The gun was legal.
Under state law, the young man who killed 19 children and two teachers at an elementary school in Uvalde, Texas, was entitled to his guns. He bought his AR-platform rifles legally for his 18th birthday. He had no criminal record. He was, until the moment he shot his grandmother, a law-abiding citizen, the kind of person we are supposed to trust with high-powered firearms.
But this gets to the fundamental problem with the conservative idea that the only people with guns we have to worry about are the “bad guys.” It’s the idea that, as Senator Ted Cruz of Texas put it last year, after a gunman killed 10 people at a grocery store in Boulder, Colo.: “You go after violent criminals, you go after felons, you go after fugitives, you go after those with serious mental illness, you stop them from getting guns. And when they try to illegally buy a firearm from you, lock them up and put them in jail.”
To the conservatives who posit a sharp distinction between “good guys with guns” and “bad guys with guns,” law-abidingness is an inherent trait of a class of individuals. It is an ontological category; some people have it, others don’t. Any form of gun control is verboten in this worldview because it could interfere with the ability of a “good guy” — of a “law-abiding citizen” — to obtain that to which he is entitled.
This is not how the world works. People are law-abiding until the moment they are not. They are “good guys” with guns until their circumstances and their choices make them “bad guys” with guns. And from the perspective of the person who sells guns and ammunition, there’s no way to know whether a law-abiding customer will, at some point, become a criminal.
The most vociferous supporters of permissive gun laws seem to believe that an armed society will be, for the most part, self-regulating. That we will be able to keep weapons out of the hands of the wrong people and insofar as we can’t, a law-abiding citizen will be there, with a gun, to stop the bad guys, whenever and wherever they appear.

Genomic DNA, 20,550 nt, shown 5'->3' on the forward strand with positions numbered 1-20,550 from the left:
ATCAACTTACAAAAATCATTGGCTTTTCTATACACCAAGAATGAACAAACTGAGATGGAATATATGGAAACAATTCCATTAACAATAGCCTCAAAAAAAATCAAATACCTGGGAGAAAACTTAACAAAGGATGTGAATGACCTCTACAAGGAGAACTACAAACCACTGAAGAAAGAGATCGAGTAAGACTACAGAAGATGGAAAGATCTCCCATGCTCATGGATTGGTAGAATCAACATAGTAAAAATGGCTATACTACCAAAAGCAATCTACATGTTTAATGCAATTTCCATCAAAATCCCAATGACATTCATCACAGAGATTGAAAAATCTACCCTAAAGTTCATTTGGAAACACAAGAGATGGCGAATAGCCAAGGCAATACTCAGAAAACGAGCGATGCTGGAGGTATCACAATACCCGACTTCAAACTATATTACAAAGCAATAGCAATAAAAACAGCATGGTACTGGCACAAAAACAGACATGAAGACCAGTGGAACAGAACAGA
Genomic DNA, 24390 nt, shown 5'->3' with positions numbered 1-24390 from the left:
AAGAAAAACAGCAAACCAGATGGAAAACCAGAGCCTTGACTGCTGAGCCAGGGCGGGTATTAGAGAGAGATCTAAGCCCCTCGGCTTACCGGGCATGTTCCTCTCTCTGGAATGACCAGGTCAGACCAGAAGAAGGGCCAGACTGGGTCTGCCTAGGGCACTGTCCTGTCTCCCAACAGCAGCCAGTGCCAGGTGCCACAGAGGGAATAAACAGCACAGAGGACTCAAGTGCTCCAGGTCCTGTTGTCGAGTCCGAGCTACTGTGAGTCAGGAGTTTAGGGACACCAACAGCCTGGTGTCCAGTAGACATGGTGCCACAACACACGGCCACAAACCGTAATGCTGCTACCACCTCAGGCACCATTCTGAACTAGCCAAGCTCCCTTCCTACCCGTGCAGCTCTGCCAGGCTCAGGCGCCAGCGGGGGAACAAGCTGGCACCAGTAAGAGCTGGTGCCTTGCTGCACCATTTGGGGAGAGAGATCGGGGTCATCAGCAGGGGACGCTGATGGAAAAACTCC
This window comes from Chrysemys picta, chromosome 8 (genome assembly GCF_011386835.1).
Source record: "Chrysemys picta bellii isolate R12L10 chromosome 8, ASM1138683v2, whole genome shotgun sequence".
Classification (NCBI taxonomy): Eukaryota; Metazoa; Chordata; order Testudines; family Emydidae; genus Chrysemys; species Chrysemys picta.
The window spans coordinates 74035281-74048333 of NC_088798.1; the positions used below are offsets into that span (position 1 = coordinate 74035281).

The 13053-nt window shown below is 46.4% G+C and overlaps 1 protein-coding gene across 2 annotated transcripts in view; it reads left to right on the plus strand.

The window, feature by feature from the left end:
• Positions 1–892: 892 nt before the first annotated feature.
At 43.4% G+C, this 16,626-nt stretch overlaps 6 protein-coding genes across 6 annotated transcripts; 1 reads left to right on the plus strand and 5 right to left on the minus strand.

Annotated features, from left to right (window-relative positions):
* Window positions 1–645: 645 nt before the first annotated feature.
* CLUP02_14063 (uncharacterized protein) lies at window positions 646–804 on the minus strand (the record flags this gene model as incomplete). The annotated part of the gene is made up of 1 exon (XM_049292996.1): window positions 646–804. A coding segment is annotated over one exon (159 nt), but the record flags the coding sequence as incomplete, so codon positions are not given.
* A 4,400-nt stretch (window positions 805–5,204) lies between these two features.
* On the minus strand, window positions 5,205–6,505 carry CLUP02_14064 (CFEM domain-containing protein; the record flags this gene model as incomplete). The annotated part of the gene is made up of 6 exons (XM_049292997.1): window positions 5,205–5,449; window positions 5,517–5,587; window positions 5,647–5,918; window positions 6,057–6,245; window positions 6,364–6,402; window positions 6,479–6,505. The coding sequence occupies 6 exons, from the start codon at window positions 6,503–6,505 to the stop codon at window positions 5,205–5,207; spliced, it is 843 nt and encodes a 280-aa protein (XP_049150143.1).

But people don’t exist on such a strict binary. And when we allow for the unlimited proliferation of weapons, we guarantee that when the switch flips, people will die.
If that is the cost of freedom — if our liberty demands the occasional massacre — then conservatives ought to make that case.
What I Wrote
My Tuesday column was on the recent CPAC event in Hungary and the anti-Americanism of the populist right.
Of course, with its endemic corruption, repression of sexual minorities, de facto state control of media, constitutional manipulation and an electoral system designed to give supermajorities to the ruling party whether the votes are there or not, there is little that is democratic about Orban’s democracy. For American conservatives, however, the degradation of Hungarian democracy is a feature, not a bug, of Orban’s rule.
My Friday column used an analogy to the “slave power” thesis to think about the influence of the gun lobby in American politics.
Rather than suppress the “mischiefs of faction,” our system empowers them. Few Americans want the most permissive gun laws on offer. But those who do have captured the Republican Party and used its institutional advantages to both stop gun control and elevate an expansive and idiosyncratic view of gun rights to the level of constitutional law.
Also, the most recent episode of my podcast with John Ganz tackled the 1992 action thriller “Under Siege.”